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Home Brew Forums > Home Brewing Beer > Brew Science > formula for bicarbonate removal by boiling
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Old 06-28-2009, 07:26 PM   #1
MattHollingsworth
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Default formula for bicarbonate removal by boiling

The only formula I found is from Dave Miller's Homebrewing Guide from the 1990s. He says that when you boil to remove bicarbonate that you remove 3 ppm of calcium for every 5 ppm of carbonate that you remove.

My water has 386 ppm bicarbonate and 86 ppm calcium.

So, basically, I should be able to remove 143 ppm of carbonate leaving me with 243, if I boil.

I remember reading about adding calcium before the boil to allow more bicarbonate to precipitate out. Anybody have info on that, or on formulas?

Thanks.

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Old 06-28-2009, 07:31 PM   #2
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And, does magnesium also precipitate while the calcium is doing the same?

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Old 06-29-2009, 02:35 AM   #3
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The Mg will depend on the ionic state, but mostly yes.

The aqueous equilibrium state is calcium bicarbonate, Ca(HCO3)sub two.

When heated, CO2 comes out of the solution (you knew already the solubilty of CO2 varies with temperature.)

As the CO2 leaves, the equilibrium shifts towards H2O and CaCO3, the latter, calcium carbonate as distinct from Calcium bi carbonate. Heated with the CO2 blown out the Calcium carbonate shows up on the floor of your tea kettle as that white stuff, boiler scale.

Just bring whatever water you got to a boil, pour off most of the water before it re-absorbs CO2 and get your pot clean before the white stuff sticks. Then brew with whatever water you got to find out what it is good for. In most places trying to add chemicals to get rid of others turns into a vicous cycle.

If you end up that pre boiled tap water water alone isn't good enough, you might try preboiled tap water mixed 50-50 with off the shelf distilled water. Your carbonate numbers aren't that bad really, I have seen much worse.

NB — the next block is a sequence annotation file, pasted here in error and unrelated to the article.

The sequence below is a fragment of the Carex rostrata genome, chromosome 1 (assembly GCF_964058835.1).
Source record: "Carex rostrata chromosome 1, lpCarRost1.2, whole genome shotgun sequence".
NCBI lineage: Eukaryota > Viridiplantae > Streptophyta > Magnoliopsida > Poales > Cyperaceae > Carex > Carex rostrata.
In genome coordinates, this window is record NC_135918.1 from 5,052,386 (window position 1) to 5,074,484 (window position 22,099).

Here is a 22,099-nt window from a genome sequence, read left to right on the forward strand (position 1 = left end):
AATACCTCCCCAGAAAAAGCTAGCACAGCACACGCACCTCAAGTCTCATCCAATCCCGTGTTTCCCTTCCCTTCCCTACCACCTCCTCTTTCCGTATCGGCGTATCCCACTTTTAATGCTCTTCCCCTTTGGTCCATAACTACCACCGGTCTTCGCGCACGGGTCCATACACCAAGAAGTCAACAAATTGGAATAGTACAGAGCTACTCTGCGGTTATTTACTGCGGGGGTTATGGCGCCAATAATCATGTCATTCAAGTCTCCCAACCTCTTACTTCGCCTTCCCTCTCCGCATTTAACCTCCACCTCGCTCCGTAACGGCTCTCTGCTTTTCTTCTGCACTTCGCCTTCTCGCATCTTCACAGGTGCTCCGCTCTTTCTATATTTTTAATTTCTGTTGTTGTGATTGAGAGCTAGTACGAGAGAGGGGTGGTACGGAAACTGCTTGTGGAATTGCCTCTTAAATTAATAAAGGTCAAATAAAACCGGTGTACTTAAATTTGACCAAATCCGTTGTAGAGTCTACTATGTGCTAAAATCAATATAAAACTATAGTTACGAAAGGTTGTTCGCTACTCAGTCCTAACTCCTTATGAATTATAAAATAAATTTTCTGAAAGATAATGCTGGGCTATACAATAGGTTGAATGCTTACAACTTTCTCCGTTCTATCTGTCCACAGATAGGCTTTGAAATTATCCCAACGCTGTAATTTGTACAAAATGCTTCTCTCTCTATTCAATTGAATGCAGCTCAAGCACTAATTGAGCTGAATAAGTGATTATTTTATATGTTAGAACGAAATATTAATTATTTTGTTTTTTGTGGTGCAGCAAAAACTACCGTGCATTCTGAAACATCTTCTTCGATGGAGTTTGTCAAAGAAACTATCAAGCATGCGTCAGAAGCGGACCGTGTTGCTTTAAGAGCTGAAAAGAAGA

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Old 06-29-2009, 02:42 AM   #4
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I drew the equilbrium equation out long hand in here if you like. Relevant chemistry starts at 2:02.

[youtube]42x0mP-q_04[/youtube]

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Old 06-29-2009, 08:36 AM   #5
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Quote:
Originally Posted by Poindexter View Post
The Mg will depend on the ionic state, but mostly yes.

The aqueous equilibrium state is calcium bicarbonate, Ca(HCO3)sub two.

When heated, CO2 comes out of the solution (you knew already the solubilty of CO2 varies with temperature.)

As the CO2 leaves, the equilibrium shifts towards H2O and CaCO3, the latter, calcium carbonate as distinct from Calcium bi carbonate. Heated with the CO2 blown out the Calcium carbonate shows up on the floor of your tea kettle as that white stuff, boiler scale.

Just bring whatever water you got to a boil, pour off most of the water before it re-absorbs CO2 and get your pot clean before the white stuff sticks. Then brew with whatever water you got to find out what it is good for. In most places trying to add chemicals to get rid of others turns into a vicous cycle.

If you end up that pre boiled tap water water alone isn't good enough, you might try preboiled tap water mixed 50-50 with off the shelf distilled water. Your carbonate numbers aren't that bad really, I have seen much worse.
Thanks!

I'm using Palmer's water spreadsheet. Basically, I'm going to assume that I can remove 143 ppm of bicarbonate, leaving me with 0 calcium and 243 bicarbonate. I then adjust with distilled water and salts to get to the RA that I want. When I finished the sheet, I put the calcium and bicarbonate numbers back to 86 and 386 respectively and have my sheet adjusted so that it's a nice RA with or without the treatment, but so that it's ideal with the boiling but still within the average ranges for high and low RA even if the numbers stay as they were.

No chemicals for me. Don't wanna deal with it. Just salts and distilled water.

Thanks for the info.
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